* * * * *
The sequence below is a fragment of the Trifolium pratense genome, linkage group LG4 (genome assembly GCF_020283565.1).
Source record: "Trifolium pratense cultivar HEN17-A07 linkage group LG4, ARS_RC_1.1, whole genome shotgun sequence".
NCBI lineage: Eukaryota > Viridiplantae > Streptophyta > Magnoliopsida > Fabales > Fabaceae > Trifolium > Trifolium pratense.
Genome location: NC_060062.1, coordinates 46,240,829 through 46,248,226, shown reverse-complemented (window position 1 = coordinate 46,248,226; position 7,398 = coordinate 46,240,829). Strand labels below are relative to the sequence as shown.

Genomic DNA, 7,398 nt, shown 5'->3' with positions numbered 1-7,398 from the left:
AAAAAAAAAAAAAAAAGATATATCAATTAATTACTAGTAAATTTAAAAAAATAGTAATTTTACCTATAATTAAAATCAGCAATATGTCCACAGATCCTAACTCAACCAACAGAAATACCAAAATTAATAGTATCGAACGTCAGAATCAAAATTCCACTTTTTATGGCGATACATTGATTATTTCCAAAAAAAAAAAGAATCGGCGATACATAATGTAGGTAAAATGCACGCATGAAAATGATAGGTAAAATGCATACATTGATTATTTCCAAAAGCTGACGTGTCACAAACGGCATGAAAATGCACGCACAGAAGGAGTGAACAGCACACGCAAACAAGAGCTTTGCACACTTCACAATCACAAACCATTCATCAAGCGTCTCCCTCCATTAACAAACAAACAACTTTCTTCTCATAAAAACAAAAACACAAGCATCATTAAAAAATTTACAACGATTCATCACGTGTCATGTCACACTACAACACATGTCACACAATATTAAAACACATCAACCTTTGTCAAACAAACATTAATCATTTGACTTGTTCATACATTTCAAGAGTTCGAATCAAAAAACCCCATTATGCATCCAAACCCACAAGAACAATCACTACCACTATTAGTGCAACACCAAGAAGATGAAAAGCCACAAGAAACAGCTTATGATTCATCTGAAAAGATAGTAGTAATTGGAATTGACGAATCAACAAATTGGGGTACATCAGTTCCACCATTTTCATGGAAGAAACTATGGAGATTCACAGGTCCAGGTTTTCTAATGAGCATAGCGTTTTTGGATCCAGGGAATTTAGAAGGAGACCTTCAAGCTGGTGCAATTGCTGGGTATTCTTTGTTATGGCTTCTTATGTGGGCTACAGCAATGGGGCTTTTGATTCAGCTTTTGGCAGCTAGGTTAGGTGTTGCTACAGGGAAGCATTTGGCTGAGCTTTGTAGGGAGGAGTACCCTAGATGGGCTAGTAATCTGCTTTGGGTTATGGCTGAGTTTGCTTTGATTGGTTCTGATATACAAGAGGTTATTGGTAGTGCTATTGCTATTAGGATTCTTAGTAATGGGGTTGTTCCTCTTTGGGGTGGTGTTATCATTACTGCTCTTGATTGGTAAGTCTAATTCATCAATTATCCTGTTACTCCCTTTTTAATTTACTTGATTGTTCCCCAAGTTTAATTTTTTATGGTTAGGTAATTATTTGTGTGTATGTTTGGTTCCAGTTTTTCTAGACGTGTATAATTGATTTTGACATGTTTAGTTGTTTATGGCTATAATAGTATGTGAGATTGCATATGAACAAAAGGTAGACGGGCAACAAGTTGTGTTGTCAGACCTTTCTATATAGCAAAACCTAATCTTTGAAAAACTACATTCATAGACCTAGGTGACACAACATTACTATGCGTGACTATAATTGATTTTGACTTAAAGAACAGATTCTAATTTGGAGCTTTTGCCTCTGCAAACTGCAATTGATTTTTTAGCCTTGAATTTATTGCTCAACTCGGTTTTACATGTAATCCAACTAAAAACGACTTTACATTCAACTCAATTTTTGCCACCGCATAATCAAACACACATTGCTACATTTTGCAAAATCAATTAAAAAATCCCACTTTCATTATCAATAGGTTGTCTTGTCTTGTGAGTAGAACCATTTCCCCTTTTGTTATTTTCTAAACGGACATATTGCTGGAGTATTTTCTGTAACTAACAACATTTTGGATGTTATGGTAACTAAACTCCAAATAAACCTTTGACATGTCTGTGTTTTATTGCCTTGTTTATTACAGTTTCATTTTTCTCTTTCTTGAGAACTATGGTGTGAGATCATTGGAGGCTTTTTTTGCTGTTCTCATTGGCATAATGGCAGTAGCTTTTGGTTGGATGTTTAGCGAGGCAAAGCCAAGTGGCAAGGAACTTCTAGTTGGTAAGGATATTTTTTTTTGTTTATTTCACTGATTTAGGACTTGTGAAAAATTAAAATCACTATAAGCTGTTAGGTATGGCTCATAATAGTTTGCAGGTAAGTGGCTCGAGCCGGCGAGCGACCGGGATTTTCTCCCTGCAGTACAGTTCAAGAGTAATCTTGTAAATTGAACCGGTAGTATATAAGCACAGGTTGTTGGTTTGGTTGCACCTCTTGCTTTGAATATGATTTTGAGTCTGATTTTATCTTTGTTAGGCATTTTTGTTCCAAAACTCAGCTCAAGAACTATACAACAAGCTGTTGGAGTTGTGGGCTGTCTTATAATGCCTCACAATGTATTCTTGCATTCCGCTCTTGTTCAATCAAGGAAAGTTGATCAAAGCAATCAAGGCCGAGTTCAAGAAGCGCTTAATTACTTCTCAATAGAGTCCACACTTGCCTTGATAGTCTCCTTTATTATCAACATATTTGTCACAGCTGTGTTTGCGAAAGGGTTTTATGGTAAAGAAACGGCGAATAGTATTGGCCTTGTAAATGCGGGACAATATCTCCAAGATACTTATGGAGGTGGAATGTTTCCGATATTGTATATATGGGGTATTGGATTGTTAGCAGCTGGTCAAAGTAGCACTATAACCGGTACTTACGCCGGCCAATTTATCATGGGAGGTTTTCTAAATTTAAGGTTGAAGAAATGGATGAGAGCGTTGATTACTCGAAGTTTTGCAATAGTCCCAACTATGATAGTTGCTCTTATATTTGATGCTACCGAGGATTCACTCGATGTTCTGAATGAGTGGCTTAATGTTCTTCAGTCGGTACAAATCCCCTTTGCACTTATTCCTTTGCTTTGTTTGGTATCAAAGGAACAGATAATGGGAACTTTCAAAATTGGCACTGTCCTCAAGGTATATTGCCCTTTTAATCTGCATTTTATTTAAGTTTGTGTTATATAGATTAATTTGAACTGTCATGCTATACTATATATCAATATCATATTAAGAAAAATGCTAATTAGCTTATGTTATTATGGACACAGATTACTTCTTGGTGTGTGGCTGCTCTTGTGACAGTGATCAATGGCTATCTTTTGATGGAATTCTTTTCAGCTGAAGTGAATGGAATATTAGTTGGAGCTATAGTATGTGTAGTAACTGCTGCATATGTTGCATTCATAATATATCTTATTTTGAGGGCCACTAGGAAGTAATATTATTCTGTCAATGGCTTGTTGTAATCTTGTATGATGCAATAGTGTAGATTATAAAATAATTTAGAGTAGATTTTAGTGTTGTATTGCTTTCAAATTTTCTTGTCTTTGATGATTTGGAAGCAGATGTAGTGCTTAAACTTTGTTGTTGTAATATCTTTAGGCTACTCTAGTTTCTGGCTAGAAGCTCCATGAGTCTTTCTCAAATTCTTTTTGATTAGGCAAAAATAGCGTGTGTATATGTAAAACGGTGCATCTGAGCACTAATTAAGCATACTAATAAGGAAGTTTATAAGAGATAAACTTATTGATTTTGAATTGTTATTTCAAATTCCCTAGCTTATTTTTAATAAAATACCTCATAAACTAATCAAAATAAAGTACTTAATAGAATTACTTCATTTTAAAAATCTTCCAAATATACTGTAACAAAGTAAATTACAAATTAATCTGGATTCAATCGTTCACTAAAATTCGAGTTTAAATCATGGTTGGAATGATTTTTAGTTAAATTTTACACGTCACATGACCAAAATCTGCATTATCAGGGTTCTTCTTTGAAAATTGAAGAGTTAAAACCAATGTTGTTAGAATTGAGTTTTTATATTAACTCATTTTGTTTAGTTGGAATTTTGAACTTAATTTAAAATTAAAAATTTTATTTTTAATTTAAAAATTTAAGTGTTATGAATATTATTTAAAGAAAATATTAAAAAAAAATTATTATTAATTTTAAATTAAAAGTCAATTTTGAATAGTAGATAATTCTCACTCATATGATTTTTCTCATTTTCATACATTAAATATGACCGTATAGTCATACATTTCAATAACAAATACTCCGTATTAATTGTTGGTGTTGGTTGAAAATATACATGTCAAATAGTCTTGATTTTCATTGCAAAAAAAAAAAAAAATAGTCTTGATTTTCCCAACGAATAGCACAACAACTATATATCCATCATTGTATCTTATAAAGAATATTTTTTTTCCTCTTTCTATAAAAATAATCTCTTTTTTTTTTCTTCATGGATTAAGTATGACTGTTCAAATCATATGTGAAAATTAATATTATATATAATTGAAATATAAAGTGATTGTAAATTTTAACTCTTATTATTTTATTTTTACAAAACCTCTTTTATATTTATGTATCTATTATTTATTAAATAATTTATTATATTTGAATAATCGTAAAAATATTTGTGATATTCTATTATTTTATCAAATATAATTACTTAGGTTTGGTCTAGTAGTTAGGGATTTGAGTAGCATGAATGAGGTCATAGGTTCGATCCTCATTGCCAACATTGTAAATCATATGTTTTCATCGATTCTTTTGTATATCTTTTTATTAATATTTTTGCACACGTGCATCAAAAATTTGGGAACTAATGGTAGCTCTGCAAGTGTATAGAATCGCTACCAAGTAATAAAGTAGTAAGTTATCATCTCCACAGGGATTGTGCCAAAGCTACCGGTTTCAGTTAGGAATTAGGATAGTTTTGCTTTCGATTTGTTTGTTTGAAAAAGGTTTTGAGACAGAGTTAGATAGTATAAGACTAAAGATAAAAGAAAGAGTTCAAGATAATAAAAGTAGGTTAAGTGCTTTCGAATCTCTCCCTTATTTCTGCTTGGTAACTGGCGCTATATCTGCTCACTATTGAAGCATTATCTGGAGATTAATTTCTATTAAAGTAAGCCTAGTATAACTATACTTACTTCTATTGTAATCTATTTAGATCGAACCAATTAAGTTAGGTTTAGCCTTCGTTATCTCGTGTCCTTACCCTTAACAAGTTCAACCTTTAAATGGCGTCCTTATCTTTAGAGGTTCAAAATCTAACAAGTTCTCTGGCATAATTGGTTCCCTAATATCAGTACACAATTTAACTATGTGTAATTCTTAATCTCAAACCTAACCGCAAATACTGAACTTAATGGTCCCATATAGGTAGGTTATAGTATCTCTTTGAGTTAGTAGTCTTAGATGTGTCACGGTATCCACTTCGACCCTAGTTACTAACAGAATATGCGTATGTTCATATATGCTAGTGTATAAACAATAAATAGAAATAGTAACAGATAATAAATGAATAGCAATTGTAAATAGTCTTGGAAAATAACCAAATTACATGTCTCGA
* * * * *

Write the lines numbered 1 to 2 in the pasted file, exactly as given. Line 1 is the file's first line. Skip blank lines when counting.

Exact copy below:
The sequence below is a fragment of the Trifolium pratense genome, linkage group LG4 (genome assembly GCF_020283565.1).
Source record: "Trifolium pratense cultivar HEN17-A07 linkage group LG4, ARS_RC_1.1, whole genome shotgun sequence".